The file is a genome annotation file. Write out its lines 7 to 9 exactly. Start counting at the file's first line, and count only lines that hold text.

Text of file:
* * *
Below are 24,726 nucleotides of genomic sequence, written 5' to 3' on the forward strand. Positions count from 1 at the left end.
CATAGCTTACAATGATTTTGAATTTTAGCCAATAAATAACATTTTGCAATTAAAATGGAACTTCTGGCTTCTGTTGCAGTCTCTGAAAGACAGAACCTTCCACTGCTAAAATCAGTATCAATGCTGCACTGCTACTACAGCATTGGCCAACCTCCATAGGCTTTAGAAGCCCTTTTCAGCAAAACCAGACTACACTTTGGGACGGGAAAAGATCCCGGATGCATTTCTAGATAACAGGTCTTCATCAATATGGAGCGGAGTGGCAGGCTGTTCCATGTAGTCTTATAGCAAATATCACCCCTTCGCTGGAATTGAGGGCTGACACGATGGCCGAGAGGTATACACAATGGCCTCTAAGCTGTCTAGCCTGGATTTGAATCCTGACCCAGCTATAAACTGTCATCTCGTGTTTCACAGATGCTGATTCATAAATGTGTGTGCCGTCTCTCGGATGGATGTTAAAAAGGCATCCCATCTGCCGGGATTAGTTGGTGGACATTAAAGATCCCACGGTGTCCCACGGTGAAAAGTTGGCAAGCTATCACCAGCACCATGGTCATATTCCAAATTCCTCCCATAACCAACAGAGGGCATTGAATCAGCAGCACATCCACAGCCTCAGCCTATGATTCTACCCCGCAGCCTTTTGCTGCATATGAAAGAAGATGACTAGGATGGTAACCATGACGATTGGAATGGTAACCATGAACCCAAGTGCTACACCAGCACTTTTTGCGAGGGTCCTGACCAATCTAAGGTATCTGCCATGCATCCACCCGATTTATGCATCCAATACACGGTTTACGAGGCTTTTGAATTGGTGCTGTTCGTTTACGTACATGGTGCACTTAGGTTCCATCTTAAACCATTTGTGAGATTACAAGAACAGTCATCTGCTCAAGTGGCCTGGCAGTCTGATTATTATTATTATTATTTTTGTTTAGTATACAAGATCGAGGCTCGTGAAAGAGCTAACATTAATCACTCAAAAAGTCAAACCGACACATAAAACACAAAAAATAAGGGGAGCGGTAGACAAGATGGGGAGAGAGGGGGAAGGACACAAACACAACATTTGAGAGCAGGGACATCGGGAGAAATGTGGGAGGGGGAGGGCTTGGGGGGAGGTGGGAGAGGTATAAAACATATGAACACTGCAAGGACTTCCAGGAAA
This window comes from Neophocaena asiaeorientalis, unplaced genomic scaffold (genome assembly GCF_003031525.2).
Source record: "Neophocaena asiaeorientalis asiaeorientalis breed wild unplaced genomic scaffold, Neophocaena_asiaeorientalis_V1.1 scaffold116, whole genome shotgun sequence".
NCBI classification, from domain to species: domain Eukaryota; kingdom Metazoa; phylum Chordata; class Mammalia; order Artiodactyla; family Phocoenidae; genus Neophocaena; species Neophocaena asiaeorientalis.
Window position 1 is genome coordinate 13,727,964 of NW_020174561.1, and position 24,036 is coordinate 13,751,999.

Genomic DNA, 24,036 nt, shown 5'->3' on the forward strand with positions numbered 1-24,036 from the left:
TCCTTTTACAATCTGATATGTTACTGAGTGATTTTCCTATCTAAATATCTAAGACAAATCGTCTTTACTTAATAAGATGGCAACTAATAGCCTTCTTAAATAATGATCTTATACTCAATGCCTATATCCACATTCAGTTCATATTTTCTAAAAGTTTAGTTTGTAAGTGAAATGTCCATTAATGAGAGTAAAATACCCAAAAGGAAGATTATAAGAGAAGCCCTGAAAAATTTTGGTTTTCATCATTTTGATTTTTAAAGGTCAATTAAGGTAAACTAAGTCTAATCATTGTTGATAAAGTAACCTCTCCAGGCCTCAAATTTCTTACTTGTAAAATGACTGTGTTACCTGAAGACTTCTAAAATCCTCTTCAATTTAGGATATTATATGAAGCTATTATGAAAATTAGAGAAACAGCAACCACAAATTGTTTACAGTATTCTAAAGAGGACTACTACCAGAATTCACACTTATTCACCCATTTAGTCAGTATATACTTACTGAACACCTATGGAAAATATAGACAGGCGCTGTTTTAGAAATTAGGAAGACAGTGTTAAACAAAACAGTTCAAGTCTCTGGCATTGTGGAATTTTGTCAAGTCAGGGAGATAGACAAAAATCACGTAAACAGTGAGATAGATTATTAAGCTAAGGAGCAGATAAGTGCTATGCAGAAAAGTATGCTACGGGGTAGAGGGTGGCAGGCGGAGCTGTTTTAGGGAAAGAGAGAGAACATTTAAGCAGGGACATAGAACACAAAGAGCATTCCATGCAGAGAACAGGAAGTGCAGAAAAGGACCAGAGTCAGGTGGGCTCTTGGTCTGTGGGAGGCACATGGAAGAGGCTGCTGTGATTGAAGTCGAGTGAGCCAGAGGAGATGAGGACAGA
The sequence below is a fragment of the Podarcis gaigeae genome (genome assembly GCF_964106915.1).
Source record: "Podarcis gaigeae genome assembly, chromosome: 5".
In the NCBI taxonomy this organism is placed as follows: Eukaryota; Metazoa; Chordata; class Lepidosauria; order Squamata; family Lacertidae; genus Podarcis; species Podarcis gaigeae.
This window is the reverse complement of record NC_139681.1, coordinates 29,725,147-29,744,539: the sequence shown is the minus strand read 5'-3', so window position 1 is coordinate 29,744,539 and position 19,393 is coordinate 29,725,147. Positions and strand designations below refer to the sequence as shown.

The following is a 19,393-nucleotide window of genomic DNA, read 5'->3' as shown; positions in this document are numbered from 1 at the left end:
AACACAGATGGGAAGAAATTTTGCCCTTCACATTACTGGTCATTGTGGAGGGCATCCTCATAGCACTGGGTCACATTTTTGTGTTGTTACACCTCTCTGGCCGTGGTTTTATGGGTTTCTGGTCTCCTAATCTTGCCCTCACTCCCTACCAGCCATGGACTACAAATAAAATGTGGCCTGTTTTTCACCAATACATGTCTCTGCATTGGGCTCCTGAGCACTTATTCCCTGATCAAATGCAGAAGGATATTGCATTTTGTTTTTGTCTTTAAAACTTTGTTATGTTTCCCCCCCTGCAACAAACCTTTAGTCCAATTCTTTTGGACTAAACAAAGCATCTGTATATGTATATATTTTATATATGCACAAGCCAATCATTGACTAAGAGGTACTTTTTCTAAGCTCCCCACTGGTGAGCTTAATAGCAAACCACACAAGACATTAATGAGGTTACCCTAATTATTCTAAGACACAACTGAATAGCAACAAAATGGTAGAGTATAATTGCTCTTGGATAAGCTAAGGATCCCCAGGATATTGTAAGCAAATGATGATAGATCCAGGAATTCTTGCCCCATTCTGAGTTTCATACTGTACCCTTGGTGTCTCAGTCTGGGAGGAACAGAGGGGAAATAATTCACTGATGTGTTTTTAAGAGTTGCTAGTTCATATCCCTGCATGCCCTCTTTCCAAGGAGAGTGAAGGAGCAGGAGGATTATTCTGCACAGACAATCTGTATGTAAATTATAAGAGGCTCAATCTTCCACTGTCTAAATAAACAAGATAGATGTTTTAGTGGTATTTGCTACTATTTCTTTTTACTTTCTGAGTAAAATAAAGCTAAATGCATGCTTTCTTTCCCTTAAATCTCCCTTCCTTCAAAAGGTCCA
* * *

Genomic DNA, 24,036 nt, shown 5'->3' on the forward strand with positions numbered 1-24,036 from the left:
TCCTTTTACAATCTGATATGTTACTGAGTGATTTTCCTATCTAAATATCTAAGACAAATCGTCTTTACTTAATAAGATGGCAACTAATAGCCTTCTTAAATAATGATCTTATACTCAATGCCTATATCCACATTCAGTTCATATTTTCTAAAAGTTTAGTTTGTAAGTGAAATGTCCATTAATGAGAGTAAAATACCCAAAAGGAAGATTATAAGAGAAGCCCTGAAAAATTTTGGTTTTCATCATTTTGATTTTTAAAGGTCAATTAAGGTAAACTAAGTCTAATCATTGTTGATAAAGTAACCTCTCCAGGCCTCAAATTTCTTACTTGTAAAATGACTGTGTTACCTGAAGACTTCTAAAATCCTCTTCAATTTAGGATATTATATGAAGCTATTATGAAAATTAGAGAAACAGCAACCACAAATTGTTTACAGTATTCTAAAGAGGACTACTACCAGAATTCACACTTATTCACCCATTTAGTCAGTATATACTTACTGAACACCTATGGAAAATATAGACAGGCGCTGTTTTAGAAATTAGGAAGACAGTGTTAAACAAAACAGTTCAAGTCTCTGGCATTGTGGAATTTTGTCAAGTCAGGGAGATAGACAAAAATCACGTAAACAGTGAGATAGATTATTAAGCTAAGGAGCAGATAAGTGCTATGCAGAAAAGTATGCTACGGGGTAGAGGGTGGCAGGCGGAGCTGTTTTAGGGAAAGAGAGAGAACATTTAAGCAGGGACATAGAACACAAAGAGCATTCCATGCAGAGAACAGGAAGTGCAGAAAAGGACCAGAGTCAGGTGGGCTCTTGGTCTGTGGGAGGCACATGGAAGAGGCTGCTGTGATTGAAGTCGAGTGAGCCAGAGGAGATGAGGACAGA
The sequence below is a fragment of the Podarcis gaigeae genome (genome assembly GCF_964106915.1).